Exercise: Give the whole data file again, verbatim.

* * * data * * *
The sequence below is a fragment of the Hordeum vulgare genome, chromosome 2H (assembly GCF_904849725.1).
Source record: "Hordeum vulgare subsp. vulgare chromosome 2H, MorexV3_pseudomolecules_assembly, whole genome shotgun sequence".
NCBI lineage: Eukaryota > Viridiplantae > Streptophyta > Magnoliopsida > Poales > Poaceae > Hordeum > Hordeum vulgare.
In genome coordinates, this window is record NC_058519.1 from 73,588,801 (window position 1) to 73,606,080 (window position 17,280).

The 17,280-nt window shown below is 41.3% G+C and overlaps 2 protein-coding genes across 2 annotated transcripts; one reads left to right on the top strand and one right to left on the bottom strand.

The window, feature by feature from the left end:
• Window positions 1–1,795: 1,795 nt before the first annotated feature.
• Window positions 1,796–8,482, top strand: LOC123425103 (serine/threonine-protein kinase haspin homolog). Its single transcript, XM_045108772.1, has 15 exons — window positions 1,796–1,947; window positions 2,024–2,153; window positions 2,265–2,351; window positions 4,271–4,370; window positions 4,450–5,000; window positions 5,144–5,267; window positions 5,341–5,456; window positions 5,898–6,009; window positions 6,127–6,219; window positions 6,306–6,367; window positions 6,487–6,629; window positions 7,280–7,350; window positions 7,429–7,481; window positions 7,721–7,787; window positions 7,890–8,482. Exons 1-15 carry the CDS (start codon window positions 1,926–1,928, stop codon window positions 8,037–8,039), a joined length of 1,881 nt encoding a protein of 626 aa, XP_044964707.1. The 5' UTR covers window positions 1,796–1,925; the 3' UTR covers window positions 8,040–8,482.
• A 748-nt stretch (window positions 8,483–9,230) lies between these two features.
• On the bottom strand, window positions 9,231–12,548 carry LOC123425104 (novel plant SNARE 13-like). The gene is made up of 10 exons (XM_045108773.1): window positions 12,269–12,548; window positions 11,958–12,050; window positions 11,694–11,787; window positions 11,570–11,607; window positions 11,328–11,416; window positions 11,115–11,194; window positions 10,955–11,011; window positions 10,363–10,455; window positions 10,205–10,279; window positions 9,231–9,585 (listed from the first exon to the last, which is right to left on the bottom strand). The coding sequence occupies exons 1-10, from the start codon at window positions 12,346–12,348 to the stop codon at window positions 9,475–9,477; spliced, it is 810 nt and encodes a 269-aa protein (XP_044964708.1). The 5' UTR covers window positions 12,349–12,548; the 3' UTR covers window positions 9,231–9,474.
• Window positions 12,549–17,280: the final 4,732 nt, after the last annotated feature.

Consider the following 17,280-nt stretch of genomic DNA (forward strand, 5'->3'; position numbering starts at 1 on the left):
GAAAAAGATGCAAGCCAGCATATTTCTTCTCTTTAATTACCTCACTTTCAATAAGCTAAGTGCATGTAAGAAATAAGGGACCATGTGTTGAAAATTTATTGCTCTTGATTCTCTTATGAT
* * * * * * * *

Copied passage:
The sequence below is a fragment of the Hordeum vulgare genome, chromosome 2H (assembly GCF_904849725.1).
Source record: "Hordeum vulgare subsp. vulgare chromosome 2H, MorexV3_pseudomolecules_assembly, whole genome shotgun sequence".
NCBI lineage: Eukaryota > Viridiplantae > Streptophyta > Magnoliopsida > Poales > Poaceae > Hordeum > Hordeum vulgare.
In genome coordinates, this window is record NC_058519.1 from 73,588,801 (window position 1) to 73,606,080 (window position 17,280).

The 17,280-nt window shown below is 41.3% G+C and overlaps 2 protein-coding genes across 2 annotated transcripts; one reads left to right on the top strand and one right to left on the bottom strand.

The window, feature by feature from the left end:
• Window positions 1–1,795: 1,795 nt before the first annotated feature.
• Window positions 1,796–8,482, top strand: LOC123425103 (serine/threonine-protein kinase haspin homolog). Its single transcript, XM_045108772.1, has 15 exons — window positions 1,796–1,947; window positions 2,024–2,153; window positions 2,265–2,351; window positions 4,271–4,370; window positions 4,450–5,000; window positions 5,144–5,267; window positions 5,341–5,456; window positions 5,898–6,009; window positions 6,127–6,219; window positions 6,306–6,367; window positions 6,487–6,629; window positions 7,280–7,350; window positions 7,429–7,481; window positions 7,721–7,787; window positions 7,890–8,482. Exons 1-15 carry the CDS (start codon window positions 1,926–1,928, stop codon window positions 8,037–8,039), a joined length of 1,881 nt encoding a protein of 626 aa, XP_044964707.1. The 5' UTR covers window positions 1,796–1,925; the 3' UTR covers window positions 8,040–8,482.
• A 748-nt stretch (window positions 8,483–9,230) lies between these two features.
• On the bottom strand, window positions 9,231–12,548 carry LOC123425104 (novel plant SNARE 13-like). The gene is made up of 10 exons (XM_045108773.1): window positions 12,269–12,548; window positions 11,958–12,050; window positions 11,694–11,787; window positions 11,570–11,607; window positions 11,328–11,416; window positions 11,115–11,194; window positions 10,955–11,011; window positions 10,363–10,455; window positions 10,205–10,279; window positions 9,231–9,585 (listed from the first exon to the last, which is right to left on the bottom strand). The coding sequence occupies exons 1-10, from the start codon at window positions 12,346–12,348 to the stop codon at window positions 9,475–9,477; spliced, it is 810 nt and encodes a 269-aa protein (XP_044964708.1). The 5' UTR covers window positions 12,349–12,548; the 3' UTR covers window positions 9,231–9,474.
• Window positions 12,549–17,280: the final 4,732 nt, after the last annotated feature.

Consider the following 17,280-nt stretch of genomic DNA (forward strand, 5'->3'; position numbering starts at 1 on the left):
GAAAAAGATGCAAGCCAGCATATTTCTTCTCTTTAATTACCTCACTTTCAATAAGCTAAGTGCATGTAAGAAATAAGGGACCATGTGTTGAAAATTTATTGCTCTTGATTCTCTTATGAT